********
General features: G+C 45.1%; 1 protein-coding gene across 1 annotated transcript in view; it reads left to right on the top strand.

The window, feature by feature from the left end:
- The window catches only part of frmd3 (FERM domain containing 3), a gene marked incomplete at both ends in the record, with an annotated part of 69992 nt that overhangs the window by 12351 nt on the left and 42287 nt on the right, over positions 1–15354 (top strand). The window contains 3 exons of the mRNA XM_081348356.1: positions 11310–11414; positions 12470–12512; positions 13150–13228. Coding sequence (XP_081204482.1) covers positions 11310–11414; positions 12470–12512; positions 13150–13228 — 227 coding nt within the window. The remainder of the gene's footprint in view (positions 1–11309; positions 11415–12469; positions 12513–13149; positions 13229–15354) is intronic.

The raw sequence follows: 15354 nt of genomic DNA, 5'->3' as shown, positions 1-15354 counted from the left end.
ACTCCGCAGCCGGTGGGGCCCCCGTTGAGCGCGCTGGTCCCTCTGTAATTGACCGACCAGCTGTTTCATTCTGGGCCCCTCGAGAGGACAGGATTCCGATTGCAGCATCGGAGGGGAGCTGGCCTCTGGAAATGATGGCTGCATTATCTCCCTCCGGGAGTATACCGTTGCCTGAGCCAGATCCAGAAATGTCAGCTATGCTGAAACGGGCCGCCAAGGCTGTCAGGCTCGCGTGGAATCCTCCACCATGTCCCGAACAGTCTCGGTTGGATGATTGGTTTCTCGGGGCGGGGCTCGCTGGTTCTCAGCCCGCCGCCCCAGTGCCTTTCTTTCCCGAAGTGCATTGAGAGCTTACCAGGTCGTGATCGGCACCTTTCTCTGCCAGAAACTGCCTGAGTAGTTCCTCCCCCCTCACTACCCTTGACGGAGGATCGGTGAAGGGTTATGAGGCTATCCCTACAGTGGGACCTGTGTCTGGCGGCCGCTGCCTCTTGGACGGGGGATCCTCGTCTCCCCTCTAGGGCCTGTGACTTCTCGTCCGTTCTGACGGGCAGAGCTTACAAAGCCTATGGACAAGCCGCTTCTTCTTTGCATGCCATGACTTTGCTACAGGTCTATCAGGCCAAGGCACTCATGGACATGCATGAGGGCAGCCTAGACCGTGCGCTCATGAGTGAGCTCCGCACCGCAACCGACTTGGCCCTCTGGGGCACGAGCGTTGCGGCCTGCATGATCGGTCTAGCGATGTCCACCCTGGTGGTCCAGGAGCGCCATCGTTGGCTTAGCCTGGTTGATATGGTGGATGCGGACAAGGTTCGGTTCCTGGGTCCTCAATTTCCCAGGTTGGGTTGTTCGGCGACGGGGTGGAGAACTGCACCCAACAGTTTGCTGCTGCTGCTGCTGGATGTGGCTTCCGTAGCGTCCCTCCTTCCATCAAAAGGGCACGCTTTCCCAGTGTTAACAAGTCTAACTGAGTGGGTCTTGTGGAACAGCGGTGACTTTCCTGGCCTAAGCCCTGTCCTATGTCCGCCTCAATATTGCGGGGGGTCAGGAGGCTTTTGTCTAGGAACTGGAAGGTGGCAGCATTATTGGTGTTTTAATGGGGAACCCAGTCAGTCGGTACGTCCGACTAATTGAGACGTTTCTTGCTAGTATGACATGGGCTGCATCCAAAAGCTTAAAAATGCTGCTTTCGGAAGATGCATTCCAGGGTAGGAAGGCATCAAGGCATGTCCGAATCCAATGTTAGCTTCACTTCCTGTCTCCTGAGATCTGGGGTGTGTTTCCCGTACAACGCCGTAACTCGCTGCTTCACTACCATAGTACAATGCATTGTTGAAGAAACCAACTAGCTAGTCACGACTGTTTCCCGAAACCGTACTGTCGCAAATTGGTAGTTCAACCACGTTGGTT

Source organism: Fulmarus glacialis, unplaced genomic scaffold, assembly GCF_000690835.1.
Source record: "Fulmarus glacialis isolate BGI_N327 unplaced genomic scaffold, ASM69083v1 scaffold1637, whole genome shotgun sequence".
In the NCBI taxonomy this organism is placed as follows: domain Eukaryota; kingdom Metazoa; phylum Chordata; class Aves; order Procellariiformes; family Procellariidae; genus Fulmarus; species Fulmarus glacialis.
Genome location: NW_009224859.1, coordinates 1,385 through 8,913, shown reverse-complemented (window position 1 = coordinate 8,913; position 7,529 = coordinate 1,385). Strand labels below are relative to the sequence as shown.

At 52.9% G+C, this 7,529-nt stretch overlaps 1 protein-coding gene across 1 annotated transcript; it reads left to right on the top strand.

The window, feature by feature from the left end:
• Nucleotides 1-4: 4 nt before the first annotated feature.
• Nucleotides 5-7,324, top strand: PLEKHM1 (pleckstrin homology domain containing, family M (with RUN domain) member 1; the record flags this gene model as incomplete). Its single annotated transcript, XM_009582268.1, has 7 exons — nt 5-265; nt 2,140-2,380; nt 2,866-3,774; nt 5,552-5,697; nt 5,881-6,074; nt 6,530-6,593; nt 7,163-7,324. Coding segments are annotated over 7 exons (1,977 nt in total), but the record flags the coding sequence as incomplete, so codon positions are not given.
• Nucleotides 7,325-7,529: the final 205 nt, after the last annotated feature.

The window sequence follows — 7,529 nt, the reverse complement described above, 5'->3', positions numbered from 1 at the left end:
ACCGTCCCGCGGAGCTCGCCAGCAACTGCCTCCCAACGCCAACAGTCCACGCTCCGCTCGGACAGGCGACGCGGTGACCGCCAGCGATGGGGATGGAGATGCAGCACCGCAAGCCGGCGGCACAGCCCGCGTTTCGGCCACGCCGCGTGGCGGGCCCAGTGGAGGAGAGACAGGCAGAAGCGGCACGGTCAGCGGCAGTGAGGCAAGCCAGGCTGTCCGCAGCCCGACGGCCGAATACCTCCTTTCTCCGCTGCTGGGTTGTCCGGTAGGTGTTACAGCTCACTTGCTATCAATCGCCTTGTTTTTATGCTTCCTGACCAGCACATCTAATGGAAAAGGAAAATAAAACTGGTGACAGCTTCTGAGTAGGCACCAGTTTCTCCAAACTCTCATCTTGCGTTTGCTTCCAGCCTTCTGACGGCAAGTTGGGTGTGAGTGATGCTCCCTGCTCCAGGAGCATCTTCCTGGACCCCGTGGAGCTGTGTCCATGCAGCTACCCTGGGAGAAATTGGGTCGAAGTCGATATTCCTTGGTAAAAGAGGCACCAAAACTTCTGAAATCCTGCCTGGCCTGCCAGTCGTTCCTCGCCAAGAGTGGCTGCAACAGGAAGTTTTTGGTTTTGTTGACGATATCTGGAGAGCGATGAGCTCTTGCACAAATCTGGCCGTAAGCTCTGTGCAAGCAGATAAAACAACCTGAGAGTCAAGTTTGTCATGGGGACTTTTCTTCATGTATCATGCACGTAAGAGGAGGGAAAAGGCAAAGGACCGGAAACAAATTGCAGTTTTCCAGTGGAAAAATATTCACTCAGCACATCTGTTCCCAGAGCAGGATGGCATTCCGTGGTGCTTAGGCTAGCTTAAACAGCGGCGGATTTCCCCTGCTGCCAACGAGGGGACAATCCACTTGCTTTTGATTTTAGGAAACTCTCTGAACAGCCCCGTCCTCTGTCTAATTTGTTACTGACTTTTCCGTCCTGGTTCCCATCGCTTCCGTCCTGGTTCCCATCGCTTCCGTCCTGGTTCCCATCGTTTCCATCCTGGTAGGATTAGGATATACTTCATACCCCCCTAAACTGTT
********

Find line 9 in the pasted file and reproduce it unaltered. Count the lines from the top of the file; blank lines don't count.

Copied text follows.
Genome location: NW_009224859.1, coordinates 1,385 through 8,913, shown reverse-complemented (window position 1 = coordinate 8,913; position 7,529 = coordinate 1,385). Strand labels below are relative to the sequence as shown.